Ballot Measure Report: Emerging Regional Priorities for Walking and Biking

Editor’s Note: This is the fifth installment of LACBC’s Ballot Measure Report, which shares news from the front lines of our campaign to win dedicated funding for biking and walking in Los Angeles County’s next transportation ballot measure. Follow campaign updates on the LACBC blog or on Twitter at #metrofundwalkbike.

In our last Ballot Measure Report, we took a look at how Los Angeles County’s seven Councils of Governments (COGs) have weighed in with their priorities for Metro’s potential sales tax measure. While COGs have considerable influence at Metro, they don’t have the final say over what Metro decides to include in the ballot measure—the Metro board does. For now, we can look at these projects as inspiration for what Metro might fund in the coming decades. When the draft expenditure plan is released next week, we expect to see many of these priorities reflected in it.

Overall, most COGs met or exceeded our goal of allocating at least 10 percent of their funding for walking, biking, and safe routes to school (“active transportation”). Only two COGs, the Gateway Cities and South Bay Cities, did not dedicate any funding to active transportation. The South Bay Cities COG created a comprehensive local mobility program that includes strategies like neighborhood electric vehicles and improved land use alongside active transportation, so it is likely that much of this funding would eventually be spent on walking and biking, even if it is not dedicated for this purpose exclusively. However, the Gateway Cities COG allocated their funding exclusively to major capital projects, like freeway widening and a few rail projects, instead of a more balanced approach like the other COGs. At their board meeting in February, council members from the Southeast Cities and Long Beach attempted to redirect funding toward active transportation, but fell short in a 9-to-13 vote. So, while the Gateway Cities COG itself has not prioritized walking and biking, many of its members do. Based on all of this input from the COGs and other stakeholders, Metro will decide how much funding should go toward active transportation, and how to structure that funding within the expenditure plan to ensure that no subregion is left out.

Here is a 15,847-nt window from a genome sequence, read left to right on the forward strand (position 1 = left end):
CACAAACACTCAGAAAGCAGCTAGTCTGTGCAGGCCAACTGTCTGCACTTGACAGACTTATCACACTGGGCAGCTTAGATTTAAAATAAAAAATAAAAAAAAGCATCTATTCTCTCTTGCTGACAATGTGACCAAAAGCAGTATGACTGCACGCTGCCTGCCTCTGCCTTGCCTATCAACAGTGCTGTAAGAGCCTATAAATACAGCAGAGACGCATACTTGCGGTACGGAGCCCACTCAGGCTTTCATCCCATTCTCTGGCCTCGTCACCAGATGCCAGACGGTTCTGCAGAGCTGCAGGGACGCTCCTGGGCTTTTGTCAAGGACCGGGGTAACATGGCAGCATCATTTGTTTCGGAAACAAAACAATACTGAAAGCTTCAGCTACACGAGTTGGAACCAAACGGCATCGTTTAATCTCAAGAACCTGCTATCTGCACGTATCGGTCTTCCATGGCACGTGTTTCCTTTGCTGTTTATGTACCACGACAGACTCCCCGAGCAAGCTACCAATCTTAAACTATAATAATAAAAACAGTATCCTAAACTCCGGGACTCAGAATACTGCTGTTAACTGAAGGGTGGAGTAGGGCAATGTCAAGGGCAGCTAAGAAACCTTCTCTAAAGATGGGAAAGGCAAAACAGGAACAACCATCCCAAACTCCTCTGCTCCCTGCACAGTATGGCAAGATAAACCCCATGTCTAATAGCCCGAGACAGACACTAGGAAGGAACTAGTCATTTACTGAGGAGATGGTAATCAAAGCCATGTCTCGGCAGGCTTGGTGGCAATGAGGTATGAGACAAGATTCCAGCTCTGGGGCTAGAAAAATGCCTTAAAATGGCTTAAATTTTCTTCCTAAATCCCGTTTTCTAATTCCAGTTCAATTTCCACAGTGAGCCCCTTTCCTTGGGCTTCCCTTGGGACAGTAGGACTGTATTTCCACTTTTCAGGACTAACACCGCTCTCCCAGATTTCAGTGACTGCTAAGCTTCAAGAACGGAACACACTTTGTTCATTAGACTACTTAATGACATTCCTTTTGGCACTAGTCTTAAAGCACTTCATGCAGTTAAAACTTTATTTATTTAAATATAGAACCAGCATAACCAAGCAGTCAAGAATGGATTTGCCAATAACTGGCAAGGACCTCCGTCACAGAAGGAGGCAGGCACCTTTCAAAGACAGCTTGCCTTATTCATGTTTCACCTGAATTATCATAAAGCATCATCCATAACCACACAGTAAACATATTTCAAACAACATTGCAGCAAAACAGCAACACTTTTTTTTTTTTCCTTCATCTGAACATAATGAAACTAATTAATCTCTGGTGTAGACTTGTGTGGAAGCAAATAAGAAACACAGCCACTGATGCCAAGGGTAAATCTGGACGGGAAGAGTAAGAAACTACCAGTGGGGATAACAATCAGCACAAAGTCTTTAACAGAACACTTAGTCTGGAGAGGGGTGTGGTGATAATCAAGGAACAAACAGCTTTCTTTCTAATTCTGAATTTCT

Each subregion has submitted their priority projects to Metro for inclusion in the potential ballot measure. While most subregions made walking and biking significant priorities, a couple did not. (h/t Investing in Place)

The priority projects identified by each subregion offer insight into how different parts of the county thinks about active transportation. Here are some of the common themes for many of the subregions:

Transit is Great, If You Can Get to It